I’ve been to Pakistan a few times. Karachi, specifically. I used to go a lot more when I was younger with my family but things change and so in the past 20 years, I’ve only been twice. I’ve always seen Karachi from a certain perspective and with the documentary These Birds Walk, which I only just got to see, I got to see a side of Karachi I wouldn’t have had access to.
In These Birds Walk, filmmakers Omar Mullick, Bassam Tariq went to Karachi, Pakistan to make a film about Abdul Sattar Edhi, founder of the Edhi Foundation, a non-profit social welfare organization. Edhi is someone who has dedicated his life to helping out the impoverished through the foundation, which runs on donations. According to Wikipedia, the foundation:
-Rescued over 20,000 abandoned infants,
-Rehabilitated over 50,000 orphans
-Trained over 40,000 nurses
-Runs over three hundred and thirty welfare centers
Edhi himself doesn’t take a salary from the foundation and lives a very humble lifestyle.
I know, right? Excuse me as I silently weep from the incredible amount of nothing I’ve done with my life…
I thought at first that the documentary was going to be principally about Edhi. Soon after we meet Edhi in the beginning though, we are introduced to Omar, a runaway boy apprehended by the cops, who hand him over to Asad, an ambulance driver employed by the Edhi Foundation. Asad spends his working hours driving around dead bodies to morgues and to relatives’ homes and taking kids to the shelter or back to their homes.
Omar and Asad are the main characters of the documentary – two people directly affected by Abdul Sattar Edhi and his foundation.
And with that, I got a perspective of Karachi that I’ve never seen before.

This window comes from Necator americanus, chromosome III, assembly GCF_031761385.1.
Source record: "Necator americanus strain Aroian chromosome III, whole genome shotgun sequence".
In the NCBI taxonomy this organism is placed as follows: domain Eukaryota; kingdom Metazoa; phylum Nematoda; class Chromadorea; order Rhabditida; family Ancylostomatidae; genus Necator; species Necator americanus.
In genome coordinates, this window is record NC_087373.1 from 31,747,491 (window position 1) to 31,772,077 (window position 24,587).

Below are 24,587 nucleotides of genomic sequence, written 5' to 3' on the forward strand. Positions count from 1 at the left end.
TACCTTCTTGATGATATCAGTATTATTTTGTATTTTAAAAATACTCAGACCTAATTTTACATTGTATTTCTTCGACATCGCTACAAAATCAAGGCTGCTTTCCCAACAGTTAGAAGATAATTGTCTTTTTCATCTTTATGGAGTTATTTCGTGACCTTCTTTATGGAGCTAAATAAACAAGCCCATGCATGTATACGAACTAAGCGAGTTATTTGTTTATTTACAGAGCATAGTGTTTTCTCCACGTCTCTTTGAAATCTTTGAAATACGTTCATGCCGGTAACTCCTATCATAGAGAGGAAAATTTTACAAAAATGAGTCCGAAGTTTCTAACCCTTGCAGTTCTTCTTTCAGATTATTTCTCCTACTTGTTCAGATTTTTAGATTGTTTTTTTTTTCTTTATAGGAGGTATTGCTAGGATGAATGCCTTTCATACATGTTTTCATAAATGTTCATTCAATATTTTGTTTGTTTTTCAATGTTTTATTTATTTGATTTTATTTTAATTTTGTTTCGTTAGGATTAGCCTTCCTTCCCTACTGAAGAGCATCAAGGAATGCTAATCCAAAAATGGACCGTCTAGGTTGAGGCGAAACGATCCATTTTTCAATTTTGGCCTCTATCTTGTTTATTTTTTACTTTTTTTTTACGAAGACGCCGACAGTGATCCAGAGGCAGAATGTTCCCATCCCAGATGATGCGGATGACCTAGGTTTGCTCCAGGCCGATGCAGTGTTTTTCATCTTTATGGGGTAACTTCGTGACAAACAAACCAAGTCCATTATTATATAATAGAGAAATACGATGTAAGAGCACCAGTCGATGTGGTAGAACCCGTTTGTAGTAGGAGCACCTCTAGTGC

Asad, driving around while reminiscing about how he got the job as a driver at Edhi Foundation, talked of previously being aimless, with thoughts of taking his own life. Omar talked about taking his own life too. I couldn’t get over the parallels in their thinking of how a thought so serious seemed like such a normal thought.
Even though Asad’s reluctance to sometimes help the kids was apparent in his conversations with Edhi and others as he gets commissions when he drives dead bodies to their destination but not when he drives the boys around, he never lets that show to the boys themselves. Asad reassures them at every step of the way that everything will be okay as he drives them to their homes. Some don’t want to go back home as some parents don’t really want their kids back or were the ones who placed them in the boys’ home in the first place, knowing that the Edhi Foundation can take better care of them then they can.
With These Birds Walk, the filmmakers step back and let the people and the city lead the film’s path. We get to ride around in Asad’s ambulance, get a look of the life of a runaway boy as he resides in the Edhi Foundation boys’ home, and also get a glimpse into the humble life that Edhi himself lives.
It’s a beautiful film and one I highly recommend. These Birds Walk is now available digitally on iTunes and Amazon.